KRAMER v. YOKELY et al.
-- May 02, 2008
Goldberg & Cuvillier, Ralph S. Goldberg, Decatur, for appellant.Kenneth W. Muhammad, pro se.Daryl V. Yokely, pro se.
In this legal malpractice action, plaintiff Edward E. Kramer appeals the trial court's grant of summary judgment to defendants Daryl Von Yokely and Kenneth Muhammad, attorneys who represented Kramer in an unsuccessful federal case brought pursuant to 42 U.S.C. § 1983. Kramer contends that the trial court erred by (1) considering and relying upon the district court order entered in the federal case; (2) ruling as a matter of law that Kramer had failed to show that his attorneys' alleged errors proximately caused the outcome in the federal case; and (3) ruling that the voluntary dismissal of certain defendants and abandonment of certain claims in the federal case would not support a malpractice claim as a matter of law. For the reasons discussed below, we affirm.
A party is entitled to summary judgment if that party demonstrates that no genuine issue of material fact remains and he is entitled to judgment as a matter of law. The party who will not bear the burden of proof at trial need not affirmatively disprove the nonmoving party's case; instead, the burden on the moving party may be discharged by pointing out by reference to the affidavits, depositions and other documents in the record that there is an absence of evidence to support the nonmoving party's case. We review a grant of summary judgment de novo, considering the evidence, and all reasonable conclusions and inferences drawn from it, in the light most favorable to the nonmovant.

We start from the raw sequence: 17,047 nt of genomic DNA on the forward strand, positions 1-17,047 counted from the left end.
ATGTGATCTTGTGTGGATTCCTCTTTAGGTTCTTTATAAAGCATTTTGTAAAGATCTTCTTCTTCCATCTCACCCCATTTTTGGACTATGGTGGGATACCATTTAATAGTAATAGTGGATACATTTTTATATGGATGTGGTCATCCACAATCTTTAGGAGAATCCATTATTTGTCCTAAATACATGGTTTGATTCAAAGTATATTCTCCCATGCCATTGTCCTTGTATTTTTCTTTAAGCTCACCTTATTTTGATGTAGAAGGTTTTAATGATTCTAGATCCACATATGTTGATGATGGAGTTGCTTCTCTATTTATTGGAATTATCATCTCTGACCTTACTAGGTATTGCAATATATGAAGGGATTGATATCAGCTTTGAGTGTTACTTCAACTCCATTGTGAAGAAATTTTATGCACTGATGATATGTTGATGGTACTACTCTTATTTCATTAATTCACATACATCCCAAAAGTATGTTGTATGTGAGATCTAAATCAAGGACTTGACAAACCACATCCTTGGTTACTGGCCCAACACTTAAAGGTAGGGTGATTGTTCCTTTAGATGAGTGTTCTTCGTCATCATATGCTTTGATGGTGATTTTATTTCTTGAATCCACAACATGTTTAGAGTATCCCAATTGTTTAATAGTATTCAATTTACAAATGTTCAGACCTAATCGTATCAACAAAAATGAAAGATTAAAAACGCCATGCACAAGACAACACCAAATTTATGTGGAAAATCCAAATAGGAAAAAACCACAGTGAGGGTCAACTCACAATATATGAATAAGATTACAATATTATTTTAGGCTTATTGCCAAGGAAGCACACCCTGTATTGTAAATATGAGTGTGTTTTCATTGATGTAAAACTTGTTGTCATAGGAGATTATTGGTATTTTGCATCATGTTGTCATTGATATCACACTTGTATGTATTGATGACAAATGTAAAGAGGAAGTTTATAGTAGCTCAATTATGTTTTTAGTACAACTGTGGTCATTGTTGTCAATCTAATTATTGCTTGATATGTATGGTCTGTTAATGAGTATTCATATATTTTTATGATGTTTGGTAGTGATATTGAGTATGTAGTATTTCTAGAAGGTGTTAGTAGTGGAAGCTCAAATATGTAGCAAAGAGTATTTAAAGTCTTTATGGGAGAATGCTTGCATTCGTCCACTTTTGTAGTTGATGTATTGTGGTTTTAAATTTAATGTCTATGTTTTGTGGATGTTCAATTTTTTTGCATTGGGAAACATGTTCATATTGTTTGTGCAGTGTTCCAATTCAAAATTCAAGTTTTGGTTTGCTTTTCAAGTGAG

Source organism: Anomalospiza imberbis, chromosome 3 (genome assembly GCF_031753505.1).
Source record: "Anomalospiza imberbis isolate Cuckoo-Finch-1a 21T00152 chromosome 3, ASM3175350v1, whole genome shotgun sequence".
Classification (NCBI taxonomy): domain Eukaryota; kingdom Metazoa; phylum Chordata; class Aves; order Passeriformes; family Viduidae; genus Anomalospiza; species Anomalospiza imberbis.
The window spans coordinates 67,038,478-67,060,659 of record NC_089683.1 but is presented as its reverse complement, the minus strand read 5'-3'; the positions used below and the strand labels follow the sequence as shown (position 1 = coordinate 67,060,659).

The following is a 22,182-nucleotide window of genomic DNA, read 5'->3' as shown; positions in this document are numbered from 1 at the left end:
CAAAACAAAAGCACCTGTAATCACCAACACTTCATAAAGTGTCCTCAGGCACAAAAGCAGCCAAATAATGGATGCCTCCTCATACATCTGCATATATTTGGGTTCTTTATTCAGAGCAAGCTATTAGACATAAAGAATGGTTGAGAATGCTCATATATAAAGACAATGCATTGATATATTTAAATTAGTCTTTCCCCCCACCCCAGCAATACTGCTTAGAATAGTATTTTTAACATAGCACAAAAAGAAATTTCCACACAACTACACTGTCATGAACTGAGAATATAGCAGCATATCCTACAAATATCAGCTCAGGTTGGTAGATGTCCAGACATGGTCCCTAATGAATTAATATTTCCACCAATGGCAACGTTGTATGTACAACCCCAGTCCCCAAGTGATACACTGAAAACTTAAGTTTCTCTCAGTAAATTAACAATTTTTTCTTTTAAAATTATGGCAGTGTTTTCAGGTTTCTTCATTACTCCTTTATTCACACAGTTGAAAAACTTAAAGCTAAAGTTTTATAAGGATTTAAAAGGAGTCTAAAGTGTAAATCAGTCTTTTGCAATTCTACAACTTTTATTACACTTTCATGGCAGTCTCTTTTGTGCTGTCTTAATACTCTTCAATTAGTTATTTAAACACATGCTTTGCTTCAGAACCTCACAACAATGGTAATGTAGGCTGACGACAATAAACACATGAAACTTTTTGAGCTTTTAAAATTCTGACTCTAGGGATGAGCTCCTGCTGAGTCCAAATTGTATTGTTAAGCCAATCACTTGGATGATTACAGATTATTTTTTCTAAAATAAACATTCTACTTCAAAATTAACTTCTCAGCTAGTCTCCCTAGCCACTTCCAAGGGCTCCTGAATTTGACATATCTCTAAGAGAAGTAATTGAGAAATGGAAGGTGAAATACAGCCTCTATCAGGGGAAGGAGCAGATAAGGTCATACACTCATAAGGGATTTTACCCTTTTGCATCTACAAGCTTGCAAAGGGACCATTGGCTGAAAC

(Punctuation and footnotes omitted.) Gibson v. Halpern Enterprises, 288 Ga.App. 790, 655 S.E.2d 624 (2007). See OCGA § 9-11-56(c).
Viewed in this light, the record shows that the underlying federal case arose out of Kramer's pretrial detention in the Gwinnett County Detention Center (“GCDC”) on pending child molestation charges. On August 25, 2000, Kramer was booked into the GCDC and informed detention officials that he suffered from several chronic medical conditions, including arthritis, psoriasis, sleep apnea, and asthma. As a result of his deteriorating medical condition, Kramer was released on bond on November 6, 2000. Nevertheless, on November 16, 2000, Kramer again was booked into the GCDC after he allegedly violated the provisions of his bond. Because his medical condition continued to worsen, however, Kramer was released on January 24, 2001 to go on house arrest.